Following fermentation, the wines are transferred to oak barrels of varying sizes where they remain for 12 months in the case of Pian del Ciampolo and 18 months in the case of Montevertine. Le Pergole Torte on the other hand spends 12 months in barrique with a further 12 months in 10HL barrels. Some of the oak barrels are stored in an annex off the fermentation room and it’s here you really get a sense that you are standing in a former stable, each stall now filled with barrels of slowly ageing wine. Above each barrel hangs a chalk sign identifying the contents using a coding system employed at Montevertine for decades.
Despite snapping with a frequency that Mario Testino would have been proud of, the dusky light that added so much to the atmosphere in person yielded nothing but macabre visuals in film. Something tells me that’s the way the Manetti’s might want to keep it – these memories must remain ingrained in one’s mind rather than on an iPhone.
We did an about-face and as we walked back past the cement vats toward yet more oak barrels, I noted a closure mechanism that I had not come across on my travels previously. Keen to minimise the interaction of the wines with metal means that the traditional stainless steel door closures aren’t adequate for the barrels at Montevertine. Instead a wooden contraption (see above), looking more like a relic from an age since past, is employed to close the barrels. Cumbersome and time-consuming to maintain and install, but certainly effective, to me this merely exemplified the lengths that the team at Montevertine will go to in an effort to produce such fine wines.
At the end of the walkway lay a stairs leading to the barrique cellar below. My 6 foot 3 frame gingerly descended, the metallic spiral staircase swaying as a I transferred my weight from step to step. Stepping off the bottom step into a room of 81 barriques containing the 2012 vintage of Le Pergole Torte, the first thing that hit me was the cool air – an encouraging sign in a region that receives constant criticism for elevated cellar temperatures. Stefano explained that this was not the work of a sophisticated air conditioning unit but instead of mother nature – the most prominent wall in the cellar is north facing which provides a cooling effect to the entire room. The barriques themselves are a mix of old and new Allier oak; they are generally used for no more than five years with only a small portion being replaced each year to minimise the influence of new wood.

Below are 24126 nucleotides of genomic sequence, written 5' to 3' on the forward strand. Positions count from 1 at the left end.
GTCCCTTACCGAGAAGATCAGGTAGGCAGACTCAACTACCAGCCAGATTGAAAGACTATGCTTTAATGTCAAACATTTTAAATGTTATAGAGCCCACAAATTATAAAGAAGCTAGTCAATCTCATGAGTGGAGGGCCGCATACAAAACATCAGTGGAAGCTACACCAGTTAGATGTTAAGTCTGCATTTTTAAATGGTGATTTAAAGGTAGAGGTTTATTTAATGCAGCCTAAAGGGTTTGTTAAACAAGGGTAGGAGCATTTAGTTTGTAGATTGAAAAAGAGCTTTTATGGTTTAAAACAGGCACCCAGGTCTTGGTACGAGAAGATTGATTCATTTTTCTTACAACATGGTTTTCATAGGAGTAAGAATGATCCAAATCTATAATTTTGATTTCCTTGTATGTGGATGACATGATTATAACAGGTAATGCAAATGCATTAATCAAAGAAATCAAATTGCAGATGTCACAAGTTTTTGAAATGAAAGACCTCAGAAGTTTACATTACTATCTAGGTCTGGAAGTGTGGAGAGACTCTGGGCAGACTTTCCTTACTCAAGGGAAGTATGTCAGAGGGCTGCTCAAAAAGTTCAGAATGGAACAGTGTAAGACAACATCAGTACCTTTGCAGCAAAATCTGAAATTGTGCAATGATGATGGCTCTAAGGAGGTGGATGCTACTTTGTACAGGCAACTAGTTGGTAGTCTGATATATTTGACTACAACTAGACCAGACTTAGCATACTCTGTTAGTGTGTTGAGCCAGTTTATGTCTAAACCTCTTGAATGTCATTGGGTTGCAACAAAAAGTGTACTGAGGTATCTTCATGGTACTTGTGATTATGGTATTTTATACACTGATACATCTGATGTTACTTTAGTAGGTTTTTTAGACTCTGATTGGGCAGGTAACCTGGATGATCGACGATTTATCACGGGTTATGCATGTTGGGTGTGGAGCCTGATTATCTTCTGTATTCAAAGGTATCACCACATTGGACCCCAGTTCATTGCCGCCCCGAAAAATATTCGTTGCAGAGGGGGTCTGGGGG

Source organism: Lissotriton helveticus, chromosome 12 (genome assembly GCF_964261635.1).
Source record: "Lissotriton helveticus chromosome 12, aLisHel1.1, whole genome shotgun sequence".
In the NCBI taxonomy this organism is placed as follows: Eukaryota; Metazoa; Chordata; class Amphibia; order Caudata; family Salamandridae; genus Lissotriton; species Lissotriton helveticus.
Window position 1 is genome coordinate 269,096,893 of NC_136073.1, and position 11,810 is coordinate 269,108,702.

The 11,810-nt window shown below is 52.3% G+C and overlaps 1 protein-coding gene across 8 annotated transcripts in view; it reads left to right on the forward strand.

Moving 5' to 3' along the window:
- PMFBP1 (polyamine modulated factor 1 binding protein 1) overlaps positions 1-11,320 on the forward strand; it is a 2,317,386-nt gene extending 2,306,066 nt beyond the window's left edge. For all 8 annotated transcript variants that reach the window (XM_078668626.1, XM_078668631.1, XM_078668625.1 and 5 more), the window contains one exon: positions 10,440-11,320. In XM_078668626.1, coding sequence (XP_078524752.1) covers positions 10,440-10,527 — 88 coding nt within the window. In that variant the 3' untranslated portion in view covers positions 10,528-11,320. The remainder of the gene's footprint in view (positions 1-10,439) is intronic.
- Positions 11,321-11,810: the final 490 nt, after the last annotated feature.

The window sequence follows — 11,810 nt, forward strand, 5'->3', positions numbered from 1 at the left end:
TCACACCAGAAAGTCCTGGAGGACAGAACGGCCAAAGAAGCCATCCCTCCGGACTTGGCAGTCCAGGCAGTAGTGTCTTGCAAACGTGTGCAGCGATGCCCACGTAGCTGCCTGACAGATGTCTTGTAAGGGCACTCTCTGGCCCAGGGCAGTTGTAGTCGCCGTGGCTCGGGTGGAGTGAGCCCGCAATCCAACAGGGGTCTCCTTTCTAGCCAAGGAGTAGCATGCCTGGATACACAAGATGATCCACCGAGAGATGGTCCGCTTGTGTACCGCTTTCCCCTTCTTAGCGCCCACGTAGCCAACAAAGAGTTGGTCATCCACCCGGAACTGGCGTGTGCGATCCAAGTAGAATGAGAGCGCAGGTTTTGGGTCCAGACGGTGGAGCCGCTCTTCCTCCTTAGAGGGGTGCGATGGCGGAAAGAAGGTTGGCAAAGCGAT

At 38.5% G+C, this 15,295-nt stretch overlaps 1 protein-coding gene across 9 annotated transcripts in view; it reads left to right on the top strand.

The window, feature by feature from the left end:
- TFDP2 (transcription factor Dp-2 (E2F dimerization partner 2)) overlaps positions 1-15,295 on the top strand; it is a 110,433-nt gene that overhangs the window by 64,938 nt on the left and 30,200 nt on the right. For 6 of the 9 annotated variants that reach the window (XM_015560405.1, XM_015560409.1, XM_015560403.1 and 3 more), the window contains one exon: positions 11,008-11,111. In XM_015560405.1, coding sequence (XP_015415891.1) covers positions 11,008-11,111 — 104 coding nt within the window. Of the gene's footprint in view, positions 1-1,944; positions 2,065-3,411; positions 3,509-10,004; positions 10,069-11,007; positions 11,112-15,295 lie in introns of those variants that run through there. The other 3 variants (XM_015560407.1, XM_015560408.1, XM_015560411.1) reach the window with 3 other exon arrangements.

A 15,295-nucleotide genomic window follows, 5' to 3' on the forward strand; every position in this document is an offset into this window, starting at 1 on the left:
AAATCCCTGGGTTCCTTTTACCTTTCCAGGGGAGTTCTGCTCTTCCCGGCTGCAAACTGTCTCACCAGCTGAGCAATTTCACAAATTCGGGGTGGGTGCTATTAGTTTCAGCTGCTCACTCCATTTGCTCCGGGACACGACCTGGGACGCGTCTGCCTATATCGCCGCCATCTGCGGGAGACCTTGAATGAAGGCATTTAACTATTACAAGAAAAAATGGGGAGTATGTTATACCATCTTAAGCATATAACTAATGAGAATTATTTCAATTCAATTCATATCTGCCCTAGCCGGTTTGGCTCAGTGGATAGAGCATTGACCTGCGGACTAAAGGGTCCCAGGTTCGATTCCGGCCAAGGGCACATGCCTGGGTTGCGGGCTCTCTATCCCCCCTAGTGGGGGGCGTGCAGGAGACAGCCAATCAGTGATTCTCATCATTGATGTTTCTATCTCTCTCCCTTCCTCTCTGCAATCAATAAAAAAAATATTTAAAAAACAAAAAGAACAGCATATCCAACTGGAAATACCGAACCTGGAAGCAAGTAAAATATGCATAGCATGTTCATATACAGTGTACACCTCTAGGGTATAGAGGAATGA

As was the case with the larger oak barrels above however, the standard closure mechanisms employed in other wineries do not meet Montevertine’s exacting standards. In this case, the barriques are filled within centimetres of the top and then closed with a wooden plug wrapped in a hession cloth. Stefano assured me that one strong and decisive blow of the hammer is enough to perfectly seal the barrel – the hession is there to stop the barrel splitting as it expands. After a few weeks, the barriques are then tipped 5 degrees to their side, thus dissipating the bubble of oxygen that had been lying beneath the plug throughout the rest of the wine in the barrel. The wine is still micro oxygenated through the porous wood but as there is less exposure to air than would normally be expected when using a standard barrique closure, Le Pergole Torte can sometimes show some reductive characteristics when first opened.
I started off by saying that there was something quite magical about the cellars and cantina at Montevertine and that if I ever fell out of love with wine, a trip back here would surely rekindle the flame. That’s the way I really feel – every little detail in the winemaking process at Montevertine has been carefully considered. The atmosphere throughout the winery is so staunchly traditional that it adds an air of romanticism to the entire experience – indeed so much so that one could easily forget about the wines and how good they are.
So a quick word on the wines to conclude:
The wines of Montevertine are absolutely delicious. At the top level they are elegant, pure and graceful yet also intense and structured. The oft overlooked Pian Del Ciampolo has become a real personal favourite of mine – its lightish colour in the glass combined with its floral aromas and rustic acidity are what Tuscan wine is (should be) about and it’s streets ahead of most all Chianti Classicos at a similar price.